Dear Dr. Boli: I bought this juice at the supermarket because the label said “100% JUICE” in big letters. Now that I have it at home, I notice that it also says “plus added ingredients” in tiny type below the “100% JUICE,” and the ingredients list includes citric acid, ascorbic acid, and “natural flavors.” So what are we up to now? 107%? I don’t understand. I thought you couldn’t have more than 100% of anything. —Sincerely, Dr. Margaret A. Hamburg.

Dear Madam: You are dealing with a very different kind of mathematics from what you learned in school. This is marketing mathematics, and it is based not on calculation but on negotiation and intimidation. The marketers write “100% juice” on the label because they are allowed to do so under current government regulations, which specify that a beverage can be labeled “100% juice” even if it also contains citric acid, ascorbic acid, flavoring agents, and a dead camel. This permission was achieved by means of delicate negotiations and periodic threats, but in the end it was decided that the negotiated meaning of “100%” would be “mostly made up of the stated ingredients, with  some allowances for boring ingredients that no one wants to read about.”


  1. Clay Potts says:

    Caution: this product was produced in a facility that also processes dead camels. Persons with known or suspected camel allergies should first test this product for reaction on a small portion of their forearm prior to ingesting this product.

  2. Martha says:

    I now anticipate reading “Cannot guarantee free from dead camels” on the list of ingredients on packaging from now on.

  3. Most of those “100% Juice (with added ingredients)” juices are made “from concentrate”. This means that they take fresh fruit picked in season, crush it to extract the juice, and then boil or filter it to extract much of the water, producing “juice concentrate” that is much easier to transport and store for prolonged periods. Adding the water back in allows for “fresh” juice to be canned or bottled far from the fruit groves (but close to the consumers) at all times of the year, regardless of whether fruit is in season. This is how people can have fresh orange juice in the middle of a Minnesota Winter. In this process, however, some chemical components of juice other than pure water are lost along with the water. Adding Vitamin C and other flavor agents chemically identical to those lost in the concentration process, even if sourced from other, unrelated fruits or purely artificial processes, restores the from-concentrate juice to its original flavor and nutritional content. As these added chemicals were originally present in the juice, it can still be called “100 percent juice”, but as they didn’t come from this particular batch of juice itself, they do still have to be labeled as added ingredients.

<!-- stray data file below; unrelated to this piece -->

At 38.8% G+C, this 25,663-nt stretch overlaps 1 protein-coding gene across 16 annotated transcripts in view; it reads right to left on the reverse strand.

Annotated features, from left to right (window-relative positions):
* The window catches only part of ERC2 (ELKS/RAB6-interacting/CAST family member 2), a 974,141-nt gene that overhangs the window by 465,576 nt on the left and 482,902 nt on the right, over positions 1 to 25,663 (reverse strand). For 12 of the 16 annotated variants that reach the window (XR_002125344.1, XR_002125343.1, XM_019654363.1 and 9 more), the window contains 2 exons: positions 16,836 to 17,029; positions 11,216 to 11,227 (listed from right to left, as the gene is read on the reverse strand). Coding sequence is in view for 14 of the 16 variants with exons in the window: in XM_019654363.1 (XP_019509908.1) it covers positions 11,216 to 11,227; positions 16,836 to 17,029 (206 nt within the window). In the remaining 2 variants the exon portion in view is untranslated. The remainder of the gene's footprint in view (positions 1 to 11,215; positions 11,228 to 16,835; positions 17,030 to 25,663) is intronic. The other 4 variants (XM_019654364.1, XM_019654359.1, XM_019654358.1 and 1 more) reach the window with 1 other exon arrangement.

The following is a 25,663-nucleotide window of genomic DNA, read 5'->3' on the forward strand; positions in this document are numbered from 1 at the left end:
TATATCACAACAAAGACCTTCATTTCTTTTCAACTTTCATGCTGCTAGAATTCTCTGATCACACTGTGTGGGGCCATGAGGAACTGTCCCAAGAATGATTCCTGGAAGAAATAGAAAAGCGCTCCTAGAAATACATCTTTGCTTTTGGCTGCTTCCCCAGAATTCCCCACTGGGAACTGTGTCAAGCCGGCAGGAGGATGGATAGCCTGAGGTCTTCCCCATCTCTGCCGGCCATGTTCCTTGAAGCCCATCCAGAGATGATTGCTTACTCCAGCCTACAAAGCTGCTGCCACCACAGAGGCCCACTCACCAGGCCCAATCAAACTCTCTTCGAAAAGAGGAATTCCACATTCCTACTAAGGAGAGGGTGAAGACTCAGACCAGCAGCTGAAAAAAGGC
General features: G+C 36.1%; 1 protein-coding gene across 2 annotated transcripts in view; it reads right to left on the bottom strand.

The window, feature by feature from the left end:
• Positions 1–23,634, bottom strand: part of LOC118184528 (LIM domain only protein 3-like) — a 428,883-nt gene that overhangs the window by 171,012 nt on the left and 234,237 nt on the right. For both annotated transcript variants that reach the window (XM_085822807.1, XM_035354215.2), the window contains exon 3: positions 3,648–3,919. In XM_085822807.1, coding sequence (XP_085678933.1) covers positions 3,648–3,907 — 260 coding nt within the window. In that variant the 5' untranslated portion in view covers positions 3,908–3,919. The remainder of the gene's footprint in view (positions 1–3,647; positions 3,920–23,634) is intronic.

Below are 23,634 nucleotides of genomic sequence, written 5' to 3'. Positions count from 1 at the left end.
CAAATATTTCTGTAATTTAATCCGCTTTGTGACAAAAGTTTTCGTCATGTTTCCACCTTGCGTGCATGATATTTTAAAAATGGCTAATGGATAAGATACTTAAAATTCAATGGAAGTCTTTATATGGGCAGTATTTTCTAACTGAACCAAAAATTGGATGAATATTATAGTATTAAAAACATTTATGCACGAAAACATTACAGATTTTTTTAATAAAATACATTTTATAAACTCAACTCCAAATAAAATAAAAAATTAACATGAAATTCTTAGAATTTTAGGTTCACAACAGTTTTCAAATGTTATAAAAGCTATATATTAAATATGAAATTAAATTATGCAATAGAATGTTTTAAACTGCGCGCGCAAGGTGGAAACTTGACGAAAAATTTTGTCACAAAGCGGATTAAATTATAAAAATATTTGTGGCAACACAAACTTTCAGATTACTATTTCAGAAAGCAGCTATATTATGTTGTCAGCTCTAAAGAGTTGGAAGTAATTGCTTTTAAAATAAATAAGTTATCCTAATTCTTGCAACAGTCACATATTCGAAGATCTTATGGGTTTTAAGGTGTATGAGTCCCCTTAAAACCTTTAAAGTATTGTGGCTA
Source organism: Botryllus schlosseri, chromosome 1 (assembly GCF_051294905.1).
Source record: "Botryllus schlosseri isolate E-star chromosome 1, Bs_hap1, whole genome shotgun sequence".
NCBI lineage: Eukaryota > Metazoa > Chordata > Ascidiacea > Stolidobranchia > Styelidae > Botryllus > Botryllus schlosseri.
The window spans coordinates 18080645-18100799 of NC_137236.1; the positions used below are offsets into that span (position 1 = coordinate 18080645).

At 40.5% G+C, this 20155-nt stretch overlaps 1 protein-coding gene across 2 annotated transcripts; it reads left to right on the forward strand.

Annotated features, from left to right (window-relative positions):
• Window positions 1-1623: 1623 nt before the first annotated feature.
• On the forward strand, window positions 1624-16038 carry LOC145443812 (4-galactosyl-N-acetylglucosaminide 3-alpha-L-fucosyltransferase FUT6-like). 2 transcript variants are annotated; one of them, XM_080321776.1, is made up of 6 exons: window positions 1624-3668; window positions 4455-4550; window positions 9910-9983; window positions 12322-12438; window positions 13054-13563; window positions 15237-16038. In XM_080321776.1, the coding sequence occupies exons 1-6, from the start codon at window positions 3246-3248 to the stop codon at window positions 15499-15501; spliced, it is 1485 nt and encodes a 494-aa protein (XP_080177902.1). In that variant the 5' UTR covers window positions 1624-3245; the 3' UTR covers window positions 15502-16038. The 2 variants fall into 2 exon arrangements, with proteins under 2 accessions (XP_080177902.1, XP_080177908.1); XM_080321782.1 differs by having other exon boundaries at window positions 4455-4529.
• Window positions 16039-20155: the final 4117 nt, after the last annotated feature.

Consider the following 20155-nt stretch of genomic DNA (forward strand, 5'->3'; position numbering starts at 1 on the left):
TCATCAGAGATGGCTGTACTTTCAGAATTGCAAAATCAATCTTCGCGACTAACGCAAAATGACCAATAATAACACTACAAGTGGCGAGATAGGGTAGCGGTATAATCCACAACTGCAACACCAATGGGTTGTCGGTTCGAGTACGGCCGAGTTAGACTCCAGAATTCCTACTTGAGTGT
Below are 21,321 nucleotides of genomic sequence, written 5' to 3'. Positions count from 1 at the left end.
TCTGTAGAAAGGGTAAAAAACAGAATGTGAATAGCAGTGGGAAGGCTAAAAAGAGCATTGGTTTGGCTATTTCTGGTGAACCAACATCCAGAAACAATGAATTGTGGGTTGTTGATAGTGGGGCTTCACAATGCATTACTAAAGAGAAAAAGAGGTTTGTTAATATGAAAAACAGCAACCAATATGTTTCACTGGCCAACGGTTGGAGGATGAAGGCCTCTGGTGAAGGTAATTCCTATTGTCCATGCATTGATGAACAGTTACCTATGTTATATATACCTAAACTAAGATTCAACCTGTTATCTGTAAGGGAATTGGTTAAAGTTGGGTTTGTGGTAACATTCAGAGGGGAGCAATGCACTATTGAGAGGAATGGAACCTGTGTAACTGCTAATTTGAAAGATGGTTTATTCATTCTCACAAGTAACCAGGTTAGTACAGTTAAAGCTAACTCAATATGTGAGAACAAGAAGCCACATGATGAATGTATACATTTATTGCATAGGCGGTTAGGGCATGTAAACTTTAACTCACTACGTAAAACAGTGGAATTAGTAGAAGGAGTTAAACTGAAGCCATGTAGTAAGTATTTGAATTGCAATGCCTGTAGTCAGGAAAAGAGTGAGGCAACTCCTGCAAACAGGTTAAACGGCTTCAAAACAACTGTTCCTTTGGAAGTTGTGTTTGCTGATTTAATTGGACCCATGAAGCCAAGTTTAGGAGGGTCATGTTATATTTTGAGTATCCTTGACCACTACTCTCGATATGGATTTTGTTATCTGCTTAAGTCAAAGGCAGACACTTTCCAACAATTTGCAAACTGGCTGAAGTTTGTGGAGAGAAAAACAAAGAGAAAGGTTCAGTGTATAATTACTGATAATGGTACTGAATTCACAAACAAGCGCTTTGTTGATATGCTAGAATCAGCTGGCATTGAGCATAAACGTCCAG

People with camel or insect allergies should still avoid swallowing camels or straining at gnats, however.

  4. John M says:

    Aren’t citric acid, ascorbic acid, and “natural flavors” types of juices? (As a product of capitalism, they were probably squeezed out of something or someone.) It would seem that the label just didn’t give a percentage breakdown of the other various other, non-consequential but flavorful juices (such as apple, turnip, and/or dead camel juice) that the product may contain.

  5. “Natural Flavors” means any substance used primarily as a flavoring agent which was ultimately derived from an animal or plant source. If you could isolate a chemical which imparts a “minty” flavor to ice cream from cow droppings, it would go on the ingredients list as “natural mint flavor”, not as “purified cow manure extract”. A chemical which makes from-concentrate apple or orange juice taste more like fresh squeezed, gets called “artificial flavor” if it is derived from extracts of petroleum or coal tar, and “natural flavor” if it is derived from oranges, apples, grapes, or thrice-rendered chicken fat. Given how much overlap there is in the DNA of all living things (humans and daisies share about 40 percent of their DNA in common), and thus how much overlap there is in the enzymes we all produce at a cellular level, even a chemical originally discovered in orange juice might end up being more economically produced on an industrial scale by extracting it from discarded pig gall bladders. And such a chemical would qualify to be listed on the label as merely “natural flavor”. And if it’s a chemical naturally found in detectable levels in orange juice, then it can be added to orange juice without losing the legal right to be labeled as “100% Juice”.

  6. Sean says:

    Thank you, Martin, for that excellent lesson. I always come to sit at the feet of the Good Doctor Boli to receive an education, but that took it to a new level.

  7. C. Simon says:

    Shelve this one next to the Strawberry-Banana-Kiwi punch containing “No Artificial Flavors.” I’m not so bright, but I know that apart from the artifice of juice-mixing human beings, three fruit mixtures do not occur in a state of nature as a flavor!

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